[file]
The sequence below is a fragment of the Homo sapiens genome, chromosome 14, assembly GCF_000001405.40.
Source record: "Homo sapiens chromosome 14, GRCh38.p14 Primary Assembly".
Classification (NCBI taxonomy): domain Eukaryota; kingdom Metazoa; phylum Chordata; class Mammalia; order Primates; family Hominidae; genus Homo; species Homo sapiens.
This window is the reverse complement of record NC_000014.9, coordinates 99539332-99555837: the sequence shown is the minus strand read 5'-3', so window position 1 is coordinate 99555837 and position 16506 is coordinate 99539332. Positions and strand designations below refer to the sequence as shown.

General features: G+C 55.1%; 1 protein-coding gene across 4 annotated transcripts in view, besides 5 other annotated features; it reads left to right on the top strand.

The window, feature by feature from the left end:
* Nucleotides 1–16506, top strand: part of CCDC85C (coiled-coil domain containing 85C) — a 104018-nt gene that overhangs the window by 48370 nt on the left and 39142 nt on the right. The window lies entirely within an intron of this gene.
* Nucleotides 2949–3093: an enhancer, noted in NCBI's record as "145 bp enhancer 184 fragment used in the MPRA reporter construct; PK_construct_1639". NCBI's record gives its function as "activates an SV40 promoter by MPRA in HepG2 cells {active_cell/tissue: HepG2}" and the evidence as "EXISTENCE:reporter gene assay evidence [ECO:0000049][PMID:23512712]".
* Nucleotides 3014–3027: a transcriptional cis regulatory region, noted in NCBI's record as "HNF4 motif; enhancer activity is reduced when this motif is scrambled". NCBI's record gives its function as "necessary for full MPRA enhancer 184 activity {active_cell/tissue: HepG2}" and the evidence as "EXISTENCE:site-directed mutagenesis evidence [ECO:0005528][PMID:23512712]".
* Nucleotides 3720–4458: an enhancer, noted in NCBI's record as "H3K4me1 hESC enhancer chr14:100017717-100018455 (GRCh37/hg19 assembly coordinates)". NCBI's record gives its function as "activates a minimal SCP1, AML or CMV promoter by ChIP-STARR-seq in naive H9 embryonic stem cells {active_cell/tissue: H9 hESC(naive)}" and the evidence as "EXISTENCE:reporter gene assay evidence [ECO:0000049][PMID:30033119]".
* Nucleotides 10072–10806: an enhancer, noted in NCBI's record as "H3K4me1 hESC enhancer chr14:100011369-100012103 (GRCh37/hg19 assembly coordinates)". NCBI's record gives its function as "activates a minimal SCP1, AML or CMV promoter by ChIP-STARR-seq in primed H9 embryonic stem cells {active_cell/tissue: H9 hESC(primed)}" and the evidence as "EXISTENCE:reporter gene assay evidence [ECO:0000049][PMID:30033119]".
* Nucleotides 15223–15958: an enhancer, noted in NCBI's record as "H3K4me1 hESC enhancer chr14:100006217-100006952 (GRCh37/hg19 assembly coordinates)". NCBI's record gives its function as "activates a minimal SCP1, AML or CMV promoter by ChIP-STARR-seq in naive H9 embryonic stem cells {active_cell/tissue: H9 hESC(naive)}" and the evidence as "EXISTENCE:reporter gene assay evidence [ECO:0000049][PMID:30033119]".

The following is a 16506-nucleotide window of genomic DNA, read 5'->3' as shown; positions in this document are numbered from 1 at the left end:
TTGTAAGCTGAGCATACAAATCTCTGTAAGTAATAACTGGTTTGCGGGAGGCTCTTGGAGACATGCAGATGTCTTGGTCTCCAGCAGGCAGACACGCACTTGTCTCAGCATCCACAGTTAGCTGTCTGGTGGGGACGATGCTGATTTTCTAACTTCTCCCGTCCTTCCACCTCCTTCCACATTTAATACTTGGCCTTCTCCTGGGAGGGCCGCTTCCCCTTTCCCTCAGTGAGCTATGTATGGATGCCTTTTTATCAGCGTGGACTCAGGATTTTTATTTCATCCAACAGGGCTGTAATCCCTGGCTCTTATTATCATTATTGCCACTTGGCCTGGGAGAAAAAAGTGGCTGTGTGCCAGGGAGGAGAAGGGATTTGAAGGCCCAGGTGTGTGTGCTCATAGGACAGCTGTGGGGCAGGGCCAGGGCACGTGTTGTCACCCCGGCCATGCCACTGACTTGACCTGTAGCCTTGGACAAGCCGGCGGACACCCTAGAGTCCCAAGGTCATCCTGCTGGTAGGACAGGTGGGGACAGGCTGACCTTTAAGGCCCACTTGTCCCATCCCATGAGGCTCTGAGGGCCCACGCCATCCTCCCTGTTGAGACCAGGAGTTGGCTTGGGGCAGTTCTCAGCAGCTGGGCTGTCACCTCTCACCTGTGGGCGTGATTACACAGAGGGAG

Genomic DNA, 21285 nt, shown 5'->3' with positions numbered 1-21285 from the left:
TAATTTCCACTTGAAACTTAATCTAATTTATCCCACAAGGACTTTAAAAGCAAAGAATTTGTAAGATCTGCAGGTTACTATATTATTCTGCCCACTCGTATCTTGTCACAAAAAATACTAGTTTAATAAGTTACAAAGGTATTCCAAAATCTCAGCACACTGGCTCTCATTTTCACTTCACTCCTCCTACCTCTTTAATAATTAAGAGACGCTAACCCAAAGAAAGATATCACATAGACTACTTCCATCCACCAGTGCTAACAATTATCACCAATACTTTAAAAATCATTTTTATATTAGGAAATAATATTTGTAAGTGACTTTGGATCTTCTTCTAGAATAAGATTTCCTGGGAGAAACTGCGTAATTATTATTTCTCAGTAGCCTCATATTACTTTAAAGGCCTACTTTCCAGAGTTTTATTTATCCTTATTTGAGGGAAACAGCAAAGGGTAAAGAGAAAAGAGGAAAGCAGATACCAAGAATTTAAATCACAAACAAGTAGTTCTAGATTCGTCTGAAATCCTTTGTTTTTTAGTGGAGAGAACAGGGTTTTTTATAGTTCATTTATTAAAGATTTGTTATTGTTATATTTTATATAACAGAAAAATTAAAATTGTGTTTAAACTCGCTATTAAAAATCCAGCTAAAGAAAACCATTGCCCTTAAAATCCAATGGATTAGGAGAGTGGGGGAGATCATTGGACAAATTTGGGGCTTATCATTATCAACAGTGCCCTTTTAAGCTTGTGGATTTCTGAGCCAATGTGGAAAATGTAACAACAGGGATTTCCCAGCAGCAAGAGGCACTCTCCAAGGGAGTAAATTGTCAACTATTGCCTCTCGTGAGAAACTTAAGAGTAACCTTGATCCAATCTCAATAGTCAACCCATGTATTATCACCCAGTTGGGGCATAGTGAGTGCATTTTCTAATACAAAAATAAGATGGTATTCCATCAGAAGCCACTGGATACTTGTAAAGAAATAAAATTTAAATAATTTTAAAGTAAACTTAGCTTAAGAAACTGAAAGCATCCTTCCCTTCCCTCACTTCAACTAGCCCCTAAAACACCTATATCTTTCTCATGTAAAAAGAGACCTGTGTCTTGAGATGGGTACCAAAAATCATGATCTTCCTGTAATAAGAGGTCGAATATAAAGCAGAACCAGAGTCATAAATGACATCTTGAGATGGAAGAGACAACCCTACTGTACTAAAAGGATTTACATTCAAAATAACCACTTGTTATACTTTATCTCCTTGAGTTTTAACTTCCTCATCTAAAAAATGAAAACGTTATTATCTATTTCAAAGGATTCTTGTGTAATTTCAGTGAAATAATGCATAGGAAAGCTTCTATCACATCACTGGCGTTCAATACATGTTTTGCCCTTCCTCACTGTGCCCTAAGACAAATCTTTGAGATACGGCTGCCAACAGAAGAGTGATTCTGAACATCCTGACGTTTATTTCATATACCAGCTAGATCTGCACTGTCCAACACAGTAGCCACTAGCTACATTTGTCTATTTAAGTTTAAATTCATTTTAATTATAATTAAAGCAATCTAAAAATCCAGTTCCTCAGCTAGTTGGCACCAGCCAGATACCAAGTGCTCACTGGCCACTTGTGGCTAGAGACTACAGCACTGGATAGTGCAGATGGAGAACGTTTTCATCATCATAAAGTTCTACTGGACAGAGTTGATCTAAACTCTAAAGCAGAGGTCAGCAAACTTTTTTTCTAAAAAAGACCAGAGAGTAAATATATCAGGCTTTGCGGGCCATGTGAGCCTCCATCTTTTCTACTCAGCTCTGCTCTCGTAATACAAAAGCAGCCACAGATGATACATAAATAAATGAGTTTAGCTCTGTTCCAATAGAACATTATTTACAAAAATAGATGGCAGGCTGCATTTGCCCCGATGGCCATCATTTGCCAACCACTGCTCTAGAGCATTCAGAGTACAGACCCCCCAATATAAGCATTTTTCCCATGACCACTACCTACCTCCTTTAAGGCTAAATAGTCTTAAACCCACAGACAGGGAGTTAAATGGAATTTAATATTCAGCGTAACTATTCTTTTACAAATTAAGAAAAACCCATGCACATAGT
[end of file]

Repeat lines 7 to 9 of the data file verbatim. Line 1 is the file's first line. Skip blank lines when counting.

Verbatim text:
* Nucleotides 1–16506, top strand: part of CCDC85C (coiled-coil domain containing 85C) — a 104018-nt gene that overhangs the window by 48370 nt on the left and 39142 nt on the right. The window lies entirely within an intron of this gene.
* Nucleotides 2949–3093: an enhancer, noted in NCBI's record as "145 bp enhancer 184 fragment used in the MPRA reporter construct; PK_construct_1639". NCBI's record gives its function as "activates an SV40 promoter by MPRA in HepG2 cells {active_cell/tissue: HepG2}" and the evidence as "EXISTENCE:reporter gene assay evidence [ECO:0000049][PMID:23512712]".
* Nucleotides 3014–3027: a transcriptional cis regulatory region, noted in NCBI's record as "HNF4 motif; enhancer activity is reduced when this motif is scrambled". NCBI's record gives its function as "necessary for full MPRA enhancer 184 activity {active_cell/tissue: HepG2}" and the evidence as "EXISTENCE:site-directed mutagenesis evidence [ECO:0005528][PMID:23512712]".